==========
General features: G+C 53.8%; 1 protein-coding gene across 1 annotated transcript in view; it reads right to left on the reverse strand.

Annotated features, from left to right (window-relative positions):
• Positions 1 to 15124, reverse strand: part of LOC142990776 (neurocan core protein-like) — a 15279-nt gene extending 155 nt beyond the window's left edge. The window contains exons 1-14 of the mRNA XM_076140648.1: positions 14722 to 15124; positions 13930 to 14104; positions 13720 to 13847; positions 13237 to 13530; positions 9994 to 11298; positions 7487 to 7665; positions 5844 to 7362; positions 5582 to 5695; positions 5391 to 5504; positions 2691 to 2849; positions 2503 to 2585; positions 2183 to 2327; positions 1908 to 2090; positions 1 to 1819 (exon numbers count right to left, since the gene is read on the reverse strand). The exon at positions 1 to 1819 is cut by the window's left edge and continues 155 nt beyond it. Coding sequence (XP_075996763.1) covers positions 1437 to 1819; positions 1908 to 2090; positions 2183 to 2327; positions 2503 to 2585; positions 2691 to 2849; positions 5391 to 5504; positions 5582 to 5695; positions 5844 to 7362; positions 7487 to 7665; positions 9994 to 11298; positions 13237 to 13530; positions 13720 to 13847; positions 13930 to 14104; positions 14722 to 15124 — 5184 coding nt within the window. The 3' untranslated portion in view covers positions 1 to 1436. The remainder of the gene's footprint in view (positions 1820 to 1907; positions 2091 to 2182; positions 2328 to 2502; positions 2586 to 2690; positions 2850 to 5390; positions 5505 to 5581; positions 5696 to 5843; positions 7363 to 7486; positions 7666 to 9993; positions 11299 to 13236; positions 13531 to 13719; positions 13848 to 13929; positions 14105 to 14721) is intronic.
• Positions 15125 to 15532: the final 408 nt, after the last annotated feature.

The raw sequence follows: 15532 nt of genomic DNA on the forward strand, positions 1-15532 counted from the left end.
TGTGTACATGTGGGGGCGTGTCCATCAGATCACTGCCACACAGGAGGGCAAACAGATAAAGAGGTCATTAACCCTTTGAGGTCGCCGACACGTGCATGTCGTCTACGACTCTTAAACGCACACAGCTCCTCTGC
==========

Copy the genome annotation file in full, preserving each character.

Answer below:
General features: G+C 53.8%; 1 protein-coding gene across 1 annotated transcript in view; it reads right to left on the reverse strand.

Annotated features, from left to right (window-relative positions):
• Positions 1 to 15124, reverse strand: part of LOC142990776 (neurocan core protein-like) — a 15279-nt gene extending 155 nt beyond the window's left edge. The window contains exons 1-14 of the mRNA XM_076140648.1: positions 14722 to 15124; positions 13930 to 14104; positions 13720 to 13847; positions 13237 to 13530; positions 9994 to 11298; positions 7487 to 7665; positions 5844 to 7362; positions 5582 to 5695; positions 5391 to 5504; positions 2691 to 2849; positions 2503 to 2585; positions 2183 to 2327; positions 1908 to 2090; positions 1 to 1819 (exon numbers count right to left, since the gene is read on the reverse strand). The exon at positions 1 to 1819 is cut by the window's left edge and continues 155 nt beyond it. Coding sequence (XP_075996763.1) covers positions 1437 to 1819; positions 1908 to 2090; positions 2183 to 2327; positions 2503 to 2585; positions 2691 to 2849; positions 5391 to 5504; positions 5582 to 5695; positions 5844 to 7362; positions 7487 to 7665; positions 9994 to 11298; positions 13237 to 13530; positions 13720 to 13847; positions 13930 to 14104; positions 14722 to 15124 — 5184 coding nt within the window. The 3' untranslated portion in view covers positions 1 to 1436. The remainder of the gene's footprint in view (positions 1820 to 1907; positions 2091 to 2182; positions 2328 to 2502; positions 2586 to 2690; positions 2850 to 5390; positions 5505 to 5581; positions 5696 to 5843; positions 7363 to 7486; positions 7666 to 9993; positions 11299 to 13236; positions 13531 to 13719; positions 13848 to 13929; positions 14105 to 14721) is intronic.
• Positions 15125 to 15532: the final 408 nt, after the last annotated feature.

The raw sequence follows: 15532 nt of genomic DNA on the forward strand, positions 1-15532 counted from the left end.
TGTGTACATGTGGGGGCGTGTCCATCAGATCACTGCCACACAGGAGGGCAAACAGATAAAGAGGTCATTAACCCTTTGAGGTCGCCGACACGTGCATGTCGTCTACGACTCTTAAACGCACACAGCTCCTCTGC